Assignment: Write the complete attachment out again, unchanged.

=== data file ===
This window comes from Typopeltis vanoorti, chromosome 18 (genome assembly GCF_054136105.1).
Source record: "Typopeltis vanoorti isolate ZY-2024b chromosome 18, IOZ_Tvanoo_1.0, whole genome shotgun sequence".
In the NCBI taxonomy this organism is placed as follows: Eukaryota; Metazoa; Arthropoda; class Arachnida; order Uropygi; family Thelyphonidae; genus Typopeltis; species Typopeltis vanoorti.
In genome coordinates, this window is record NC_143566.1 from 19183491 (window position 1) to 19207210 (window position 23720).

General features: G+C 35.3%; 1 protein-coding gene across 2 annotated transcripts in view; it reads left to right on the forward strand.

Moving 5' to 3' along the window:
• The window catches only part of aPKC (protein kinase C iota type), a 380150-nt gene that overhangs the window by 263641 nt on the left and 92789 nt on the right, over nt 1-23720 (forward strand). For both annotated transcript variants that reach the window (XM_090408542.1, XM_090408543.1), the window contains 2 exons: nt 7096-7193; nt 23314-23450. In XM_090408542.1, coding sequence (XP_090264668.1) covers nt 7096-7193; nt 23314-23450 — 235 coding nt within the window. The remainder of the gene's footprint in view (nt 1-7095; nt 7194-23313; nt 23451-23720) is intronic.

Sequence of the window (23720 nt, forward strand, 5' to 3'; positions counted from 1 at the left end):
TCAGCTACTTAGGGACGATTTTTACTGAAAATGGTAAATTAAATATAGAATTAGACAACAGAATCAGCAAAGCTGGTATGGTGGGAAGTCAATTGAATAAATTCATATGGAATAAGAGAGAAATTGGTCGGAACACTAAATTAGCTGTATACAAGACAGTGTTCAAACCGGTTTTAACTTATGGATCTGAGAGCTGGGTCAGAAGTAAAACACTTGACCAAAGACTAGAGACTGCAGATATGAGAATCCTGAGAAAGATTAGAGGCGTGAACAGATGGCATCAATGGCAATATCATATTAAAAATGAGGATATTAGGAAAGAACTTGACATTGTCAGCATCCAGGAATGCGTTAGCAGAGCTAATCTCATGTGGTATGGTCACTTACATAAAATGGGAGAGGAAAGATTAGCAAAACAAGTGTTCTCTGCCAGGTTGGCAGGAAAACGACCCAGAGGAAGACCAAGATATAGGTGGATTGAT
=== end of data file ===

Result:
This window comes from Typopeltis vanoorti, chromosome 18 (genome assembly GCF_054136105.1).
Source record: "Typopeltis vanoorti isolate ZY-2024b chromosome 18, IOZ_Tvanoo_1.0, whole genome shotgun sequence".
In the NCBI taxonomy this organism is placed as follows: Eukaryota; Metazoa; Arthropoda; class Arachnida; order Uropygi; family Thelyphonidae; genus Typopeltis; species Typopeltis vanoorti.
In genome coordinates, this window is record NC_143566.1 from 19183491 (window position 1) to 19207210 (window position 23720).

General features: G+C 35.3%; 1 protein-coding gene across 2 annotated transcripts in view; it reads left to right on the forward strand.

Moving 5' to 3' along the window:
• The window catches only part of aPKC (protein kinase C iota type), a 380150-nt gene that overhangs the window by 263641 nt on the left and 92789 nt on the right, over nt 1-23720 (forward strand). For both annotated transcript variants that reach the window (XM_090408542.1, XM_090408543.1), the window contains 2 exons: nt 7096-7193; nt 23314-23450. In XM_090408542.1, coding sequence (XP_090264668.1) covers nt 7096-7193; nt 23314-23450 — 235 coding nt within the window. The remainder of the gene's footprint in view (nt 1-7095; nt 7194-23313; nt 23451-23720) is intronic.

Sequence of the window (23720 nt, forward strand, 5' to 3'; positions counted from 1 at the left end):
TCAGCTACTTAGGGACGATTTTTACTGAAAATGGTAAATTAAATATAGAATTAGACAACAGAATCAGCAAAGCTGGTATGGTGGGAAGTCAATTGAATAAATTCATATGGAATAAGAGAGAAATTGGTCGGAACACTAAATTAGCTGTATACAAGACAGTGTTCAAACCGGTTTTAACTTATGGATCTGAGAGCTGGGTCAGAAGTAAAACACTTGACCAAAGACTAGAGACTGCAGATATGAGAATCCTGAGAAAGATTAGAGGCGTGAACAGATGGCATCAATGGCAATATCATATTAAAAATGAGGATATTAGGAAAGAACTTGACATTGTCAGCATCCAGGAATGCGTTAGCAGAGCTAATCTCATGTGGTATGGTCACTTACATAAAATGGGAGAGGAAAGATTAGCAAAACAAGTGTTCTCTGCCAGGTTGGCAGGAAAACGACCCAGAGGAAGACCAAGATATAGGTGGATTGAT